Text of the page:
Concept: For the first time, researchers at the University of Central Florida (UCF) have created a nanoscale material that can efficiently split seawater into oxygen and hydrogen, a clean energy fuel. The new nanoscale material seemingly aims to improve the efficiency of splitting seawater into oxygen and hydrogen. As a result, the usage of ecologically beneficial hydrogen fuel could become more widespread.

Nature of Disruption: The UCF researchers created a thin-film material with nanostructures on the surface constructed of nickel selenide with additional, or “doped,” iron and phosphor for their nanomaterial. The combination provides the high performance and stability required for electrolysis on a large scale. According to the researchers, the novel material balances competing reactions in a low-cost, high-performance manner. During tests earlier this month, researchers were able to achieve significant efficiency and long-term stability of the material for more than 200 hours.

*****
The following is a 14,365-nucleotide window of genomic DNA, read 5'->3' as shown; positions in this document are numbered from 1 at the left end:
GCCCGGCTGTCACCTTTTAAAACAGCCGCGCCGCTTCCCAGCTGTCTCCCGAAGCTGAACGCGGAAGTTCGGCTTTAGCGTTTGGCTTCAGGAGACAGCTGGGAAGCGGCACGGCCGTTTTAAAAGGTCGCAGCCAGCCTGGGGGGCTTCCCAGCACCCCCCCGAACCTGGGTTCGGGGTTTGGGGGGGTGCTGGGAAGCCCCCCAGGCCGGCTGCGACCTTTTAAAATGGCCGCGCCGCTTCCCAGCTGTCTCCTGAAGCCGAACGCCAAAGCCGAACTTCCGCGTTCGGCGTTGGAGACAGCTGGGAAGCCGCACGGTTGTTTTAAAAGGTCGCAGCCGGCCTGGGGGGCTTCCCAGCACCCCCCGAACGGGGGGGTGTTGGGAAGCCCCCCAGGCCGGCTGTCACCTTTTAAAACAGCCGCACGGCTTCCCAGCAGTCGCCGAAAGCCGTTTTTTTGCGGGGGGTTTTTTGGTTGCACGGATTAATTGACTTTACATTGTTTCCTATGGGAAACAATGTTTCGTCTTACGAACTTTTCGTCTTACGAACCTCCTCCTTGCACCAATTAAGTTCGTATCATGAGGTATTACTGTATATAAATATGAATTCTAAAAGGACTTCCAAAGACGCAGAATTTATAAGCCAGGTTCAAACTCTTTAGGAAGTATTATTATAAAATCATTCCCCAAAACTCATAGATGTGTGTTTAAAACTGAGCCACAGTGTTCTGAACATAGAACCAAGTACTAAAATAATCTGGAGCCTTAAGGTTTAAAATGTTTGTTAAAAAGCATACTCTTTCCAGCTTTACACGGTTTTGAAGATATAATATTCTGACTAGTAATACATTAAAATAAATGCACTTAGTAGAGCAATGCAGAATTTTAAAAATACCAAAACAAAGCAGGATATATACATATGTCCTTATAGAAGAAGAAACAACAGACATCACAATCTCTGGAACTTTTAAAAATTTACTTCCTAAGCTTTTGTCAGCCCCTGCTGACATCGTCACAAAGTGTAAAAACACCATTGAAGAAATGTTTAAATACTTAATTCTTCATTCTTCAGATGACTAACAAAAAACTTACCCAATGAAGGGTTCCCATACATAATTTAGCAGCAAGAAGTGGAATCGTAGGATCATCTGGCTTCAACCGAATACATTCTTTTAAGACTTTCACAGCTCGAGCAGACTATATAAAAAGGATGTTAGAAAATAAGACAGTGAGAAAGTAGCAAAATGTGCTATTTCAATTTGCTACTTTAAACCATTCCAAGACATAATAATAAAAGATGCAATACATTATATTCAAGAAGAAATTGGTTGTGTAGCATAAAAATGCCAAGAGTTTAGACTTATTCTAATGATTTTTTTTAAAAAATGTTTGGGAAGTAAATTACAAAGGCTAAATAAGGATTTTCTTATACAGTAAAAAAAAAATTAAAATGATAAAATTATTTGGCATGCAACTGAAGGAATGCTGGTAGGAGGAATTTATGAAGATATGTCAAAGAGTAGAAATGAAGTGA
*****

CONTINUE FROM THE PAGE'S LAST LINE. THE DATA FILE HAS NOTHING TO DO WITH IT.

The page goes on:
Outlook: Many of the environmental issues connected with using fossil fuels can be solved by extracting hydrogen from seawater. Hydrogen fuel could be a plentiful, clean, cost-effective, and long-term replacement for fossil fuels. However, technological hurdles have restricted the potential power source, including how to capture it in a practical manner. The team says that the dual-doped film’s seawater electrolysis performance outperforms that of the most recently published state-of-the-art electrolysis catalysts and fulfills the stringent standards needed for industrial use. The researchers plan to work to improve the electrical efficiency of the nanomaterials they have created. They are also searching for ways to speed up and fund the work so that it can be commercialized.

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